: What do you do about a board member who shows up drunk at meetings?
To avoid personal liability for their actions/decisions, directors must perform their fiduciary duties
"with such care, including reasonable inquiry, as an ordinarily
prudent person in a like position would use under similar circumstances." (Business Judgment Rule
.) That standard is hard to meet when a board member attends meetings under the influence of drugs or alcohol.
Under those conditions, a director's judgment is impaired. If the impairment is self-induced, a jury could find that the director was behaving with reckless indifference or deliberate disregard for his/her obligations to
the membership, If so, it would be an abdication of their duties as a director. Such
behavior is specifically excluded from protection by Corporations Code §204(a)(10)(iv)&(v)
, i.e., the behavior exposes a director to personal liability.
What impact does it have on fellow directors? The worst case scenario
is the drunk director gets into a fight with and seriously injures a
homeowner at a board meeting. The injured owner then sues the board for
not previously taking action against the inebriated director. While the
likelihood of success against all directors would depend upon
foreseeability of the impaired director's actions, the lawsuit would
certainly succeed against the problem director. The plaintiff would also
prevail against the association since the director's actions occurred
while in his official capacity.
If the board does nothing,
it has the effect of condoning the director's bad behavior--something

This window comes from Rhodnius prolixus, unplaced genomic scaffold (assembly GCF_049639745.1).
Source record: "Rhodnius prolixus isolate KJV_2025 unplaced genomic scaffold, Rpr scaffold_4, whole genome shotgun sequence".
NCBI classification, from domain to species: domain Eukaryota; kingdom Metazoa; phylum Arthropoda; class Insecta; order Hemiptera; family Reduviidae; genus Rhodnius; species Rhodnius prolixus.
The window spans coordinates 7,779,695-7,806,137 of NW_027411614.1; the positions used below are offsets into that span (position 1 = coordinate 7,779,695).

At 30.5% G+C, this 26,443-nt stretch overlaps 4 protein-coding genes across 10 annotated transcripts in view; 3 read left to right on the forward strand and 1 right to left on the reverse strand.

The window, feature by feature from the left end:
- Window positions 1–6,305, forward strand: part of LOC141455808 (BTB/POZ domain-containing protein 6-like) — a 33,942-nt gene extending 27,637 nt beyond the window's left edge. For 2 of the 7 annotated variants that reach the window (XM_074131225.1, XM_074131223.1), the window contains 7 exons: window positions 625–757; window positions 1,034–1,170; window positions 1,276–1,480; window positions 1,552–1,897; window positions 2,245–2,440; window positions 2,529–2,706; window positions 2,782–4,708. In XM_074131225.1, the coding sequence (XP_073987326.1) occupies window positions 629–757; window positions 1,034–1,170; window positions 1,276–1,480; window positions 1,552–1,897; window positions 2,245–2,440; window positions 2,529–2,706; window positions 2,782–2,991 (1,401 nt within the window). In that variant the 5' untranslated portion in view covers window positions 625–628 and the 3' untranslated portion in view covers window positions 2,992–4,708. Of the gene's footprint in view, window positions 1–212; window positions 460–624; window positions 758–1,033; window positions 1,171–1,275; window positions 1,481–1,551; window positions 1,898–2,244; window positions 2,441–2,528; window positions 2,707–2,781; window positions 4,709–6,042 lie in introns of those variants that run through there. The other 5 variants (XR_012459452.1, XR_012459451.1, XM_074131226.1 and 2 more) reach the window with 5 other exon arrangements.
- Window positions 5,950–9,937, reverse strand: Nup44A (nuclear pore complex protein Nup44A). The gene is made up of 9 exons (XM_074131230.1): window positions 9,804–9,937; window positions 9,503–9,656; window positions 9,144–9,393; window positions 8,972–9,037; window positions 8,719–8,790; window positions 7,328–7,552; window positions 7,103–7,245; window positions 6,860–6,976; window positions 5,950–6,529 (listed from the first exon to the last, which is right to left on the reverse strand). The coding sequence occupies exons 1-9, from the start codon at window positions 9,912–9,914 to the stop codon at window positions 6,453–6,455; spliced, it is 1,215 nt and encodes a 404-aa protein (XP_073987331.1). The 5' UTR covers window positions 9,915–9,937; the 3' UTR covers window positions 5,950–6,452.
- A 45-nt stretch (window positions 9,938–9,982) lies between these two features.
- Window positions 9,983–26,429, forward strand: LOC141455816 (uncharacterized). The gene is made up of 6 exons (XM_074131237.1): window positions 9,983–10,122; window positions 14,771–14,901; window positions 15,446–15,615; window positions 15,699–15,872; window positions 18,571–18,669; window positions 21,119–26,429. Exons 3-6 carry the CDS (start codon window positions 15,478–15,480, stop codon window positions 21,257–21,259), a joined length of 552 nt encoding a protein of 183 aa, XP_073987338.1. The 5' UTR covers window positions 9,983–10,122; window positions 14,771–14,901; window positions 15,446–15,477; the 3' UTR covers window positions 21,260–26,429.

that could be used against the board at the time of trial. To
protect themselves and the association, fellow directors should warn the
impaired director to go home and sleep it off and never again appear at
a meeting intoxicated. If the bad behavior continues, the board should censure
Removal from Office
. If the director is an officer
, he can be removed from office
by fellow directors. Unseating him from the board is not an
option unless the bylaws specifically authorize it. That is something
normally reserved for the membership via a recall
election. Even so, the board can, on its own initiative, initiate a recall and put the matter before the membership for a vote.
If boards have not already done so, they should adopt a "Code of Conduct
" or "Ethics Policy" to address these kinds of situations. It gives fellow directors something to reference when talking to a wayward director and provide a stronger basis for a censure.
: Associations needing legal assistance can contact us
To stay current with issues affecting community associations, subscribe to the Davis-Stirling Newsletter